• the narrow streets.

    In Albarracín the main monument is the town itself: the chaotic disposition of its narrow lanes, the beautiful wooden balconies, the wonderful sights that open at the most unsuspected places...

  • Hanging houses

    The houses that hang over the gorge defy all the rules of gravity. No need to say, however, that their builders were masters in their job, as they have stood there for centuries. The buildings combine the stone with wood and gips, so that the walls and structure are lighter.

  • A complicated orography

    A complicated orography and the sparseness of the available space has resulted in houses being built in the most unsuspected places. The traditional buildings match perfectly into the environment, even to a point where it is difficult to tell what is man-made and what is natural.

  • All of them picturesque,

    whatever their colour is. And they certainly provide hundreds of charming corners for the delight of the aficionado photographer.

  • The Plaza Mayor

    As usual in Spanish towns, the Plaza is the happening and gathering place. Albarracín's Main Square is particularly picturesque because of its small size that accomodates to the limited available space. The historic U-shaped, porticoed Town hall presides over the plaza. This curious building, from the XVI century, is of a remarkable rural...


Albarracín Hotels

Albarracín Restaurants

  • Don't miss this first class food

    The atmosphere in the restaurant is relaxing and the staff is very helpful. The food is fresh and well prepared. My lunch was excellent, from the wine, down to the sourdough bread. It is a great place to take a nice break from the exploring and sit down to relax with an excellent meal. Rincon del Chorro could be a tad pricier than other...

  • Food with a view

    Don't be put off with the name. I don't exactly know why it's called Casino but hey!As you enter you'll see two rooms with large windows that look out around the edge of Albarracin so you ca see some lovely medieval houses perched on the edge of the cliff and the steepish climb up to the town.The staff are friendly and trustworthy. I left my bag in...

  • Albarracín Hotels

    3 Hotels in Albarracín

    8 Reviews and Opinions

Albarracín Transportation

  • Taxi - Taxis Barrera

    I found a nice taxi company before my trip and made arrangements to be my car during my trip to Teruel and Albarracin. I stayed at the Parador so I was not within walking distance of the train station. One of the hotels I had looked at recommended Taxi Barrera, and I was very pleased with their service. They waited for my arrival into Teruel by...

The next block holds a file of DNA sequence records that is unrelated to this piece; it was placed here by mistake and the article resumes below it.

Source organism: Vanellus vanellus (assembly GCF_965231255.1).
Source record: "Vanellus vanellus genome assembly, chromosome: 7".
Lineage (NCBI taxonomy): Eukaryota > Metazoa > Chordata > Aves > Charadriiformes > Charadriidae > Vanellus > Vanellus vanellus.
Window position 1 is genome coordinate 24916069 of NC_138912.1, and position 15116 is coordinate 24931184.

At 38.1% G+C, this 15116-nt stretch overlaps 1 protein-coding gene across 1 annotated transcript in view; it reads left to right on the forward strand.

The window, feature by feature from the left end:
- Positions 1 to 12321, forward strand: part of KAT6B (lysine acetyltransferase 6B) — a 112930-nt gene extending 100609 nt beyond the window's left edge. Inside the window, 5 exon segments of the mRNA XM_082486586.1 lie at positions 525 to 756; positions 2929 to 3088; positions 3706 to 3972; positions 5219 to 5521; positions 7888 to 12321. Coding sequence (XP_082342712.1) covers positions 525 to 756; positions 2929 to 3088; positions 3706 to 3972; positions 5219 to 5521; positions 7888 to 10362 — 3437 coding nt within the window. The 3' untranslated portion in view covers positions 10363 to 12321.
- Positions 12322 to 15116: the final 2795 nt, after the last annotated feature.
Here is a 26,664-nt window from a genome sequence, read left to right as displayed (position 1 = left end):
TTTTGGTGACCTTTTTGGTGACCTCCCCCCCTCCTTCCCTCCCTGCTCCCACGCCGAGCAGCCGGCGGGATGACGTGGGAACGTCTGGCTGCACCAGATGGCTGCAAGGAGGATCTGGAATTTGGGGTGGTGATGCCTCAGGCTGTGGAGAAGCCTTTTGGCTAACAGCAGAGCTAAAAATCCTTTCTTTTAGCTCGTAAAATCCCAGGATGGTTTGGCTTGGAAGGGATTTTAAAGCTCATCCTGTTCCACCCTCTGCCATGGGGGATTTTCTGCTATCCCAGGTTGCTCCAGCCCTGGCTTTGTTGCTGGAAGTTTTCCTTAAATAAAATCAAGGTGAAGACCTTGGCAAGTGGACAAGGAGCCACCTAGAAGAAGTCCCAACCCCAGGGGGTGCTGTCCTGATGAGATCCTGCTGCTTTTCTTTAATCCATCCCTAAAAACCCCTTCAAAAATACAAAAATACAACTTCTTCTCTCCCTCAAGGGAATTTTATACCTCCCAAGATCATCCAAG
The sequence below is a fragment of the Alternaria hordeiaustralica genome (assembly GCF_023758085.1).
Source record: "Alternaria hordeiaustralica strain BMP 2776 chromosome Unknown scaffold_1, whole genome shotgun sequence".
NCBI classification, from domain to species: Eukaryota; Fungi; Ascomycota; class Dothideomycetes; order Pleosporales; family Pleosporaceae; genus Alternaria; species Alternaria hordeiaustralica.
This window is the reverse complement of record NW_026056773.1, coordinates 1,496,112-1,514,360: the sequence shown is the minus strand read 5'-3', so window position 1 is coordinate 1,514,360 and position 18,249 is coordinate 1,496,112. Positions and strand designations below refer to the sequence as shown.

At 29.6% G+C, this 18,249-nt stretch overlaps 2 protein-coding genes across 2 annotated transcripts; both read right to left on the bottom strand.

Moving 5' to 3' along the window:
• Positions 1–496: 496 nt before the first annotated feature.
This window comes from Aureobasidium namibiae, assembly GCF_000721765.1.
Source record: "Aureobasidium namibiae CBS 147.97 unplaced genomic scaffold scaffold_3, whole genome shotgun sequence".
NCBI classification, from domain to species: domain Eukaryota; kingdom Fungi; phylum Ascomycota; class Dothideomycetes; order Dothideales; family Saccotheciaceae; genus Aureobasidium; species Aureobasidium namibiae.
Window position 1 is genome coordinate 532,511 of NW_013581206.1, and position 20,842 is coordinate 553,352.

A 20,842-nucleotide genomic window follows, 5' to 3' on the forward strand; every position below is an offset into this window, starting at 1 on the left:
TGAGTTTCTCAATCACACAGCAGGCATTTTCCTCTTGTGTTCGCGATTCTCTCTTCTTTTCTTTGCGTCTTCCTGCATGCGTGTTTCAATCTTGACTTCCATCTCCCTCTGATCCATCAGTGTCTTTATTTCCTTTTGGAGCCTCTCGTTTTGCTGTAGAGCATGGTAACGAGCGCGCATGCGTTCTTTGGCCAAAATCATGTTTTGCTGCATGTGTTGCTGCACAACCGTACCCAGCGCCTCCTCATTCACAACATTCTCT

• Take the bus from Teruel

    Due to the bus schedule, which as of the date this tip was written was 13:30 Monday thru Saturday. If you're planning to take the bus from Teruel to Albarracin you would either need to sleep over in Albarracin or find a taxi to bring you back to Teruel (see tip on taxis). So if you wanted to see both Albarracin and Teruel you could see Albarracin...

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Albarracín What to Pack

  • Plaza Mayor at night.

    by blint Written Dec 13, 2004

    3.5 out of 5 starsHelpfulness

    Clothing/Shoes/Weather Gear: A hat, Gloves, a very warm coat, scarf and walking shoes. It is as cold as Britain in the winter. I went in December and it was 2ºC in the day. You can also find snow on the mountains just past Albarricin.

    Miscellaneous: If you go driving in the mountains make sure your tires have plenty of tred as Spanish cars don't usually have snow tires. Be especially careful if you rent a car. Check the Spare tire too. The roads past Albarracin can lead you up mountains of 1650m above sea level.

    Many Spanish people put chains on their tires when it snows to help them grip the snow covered roads.

    Be careful of ice too.

    Related to:
    • Hiking and Walking
    • Road Trip

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Albarracín Off The Beaten Path

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    by nada1712 Written Dec 19, 2009

    2.5 out of 5 starsHelpfulness

    The road between Cuenca and Albarracin is quit beautiful and remote. It winds around lakes and rivers and the spectacular arrival of Albarracin appearing s a wonderful site.

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Albarracín Favorites

  • Look at the other side

    And you will see the fertile valley of the Guadalaviar river and a good panorama of the Universal Mountains.

  • Climb to the top and get the best view

    It is possible to hike up to the town walls. The climb is hard, but what you will see is unforgettable.On the one side, you can see the rooves of Albarracín, its cathedral, the fortress and the Guadalaviar gorge.

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Explore Deeper into Albarracín
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The Arab walls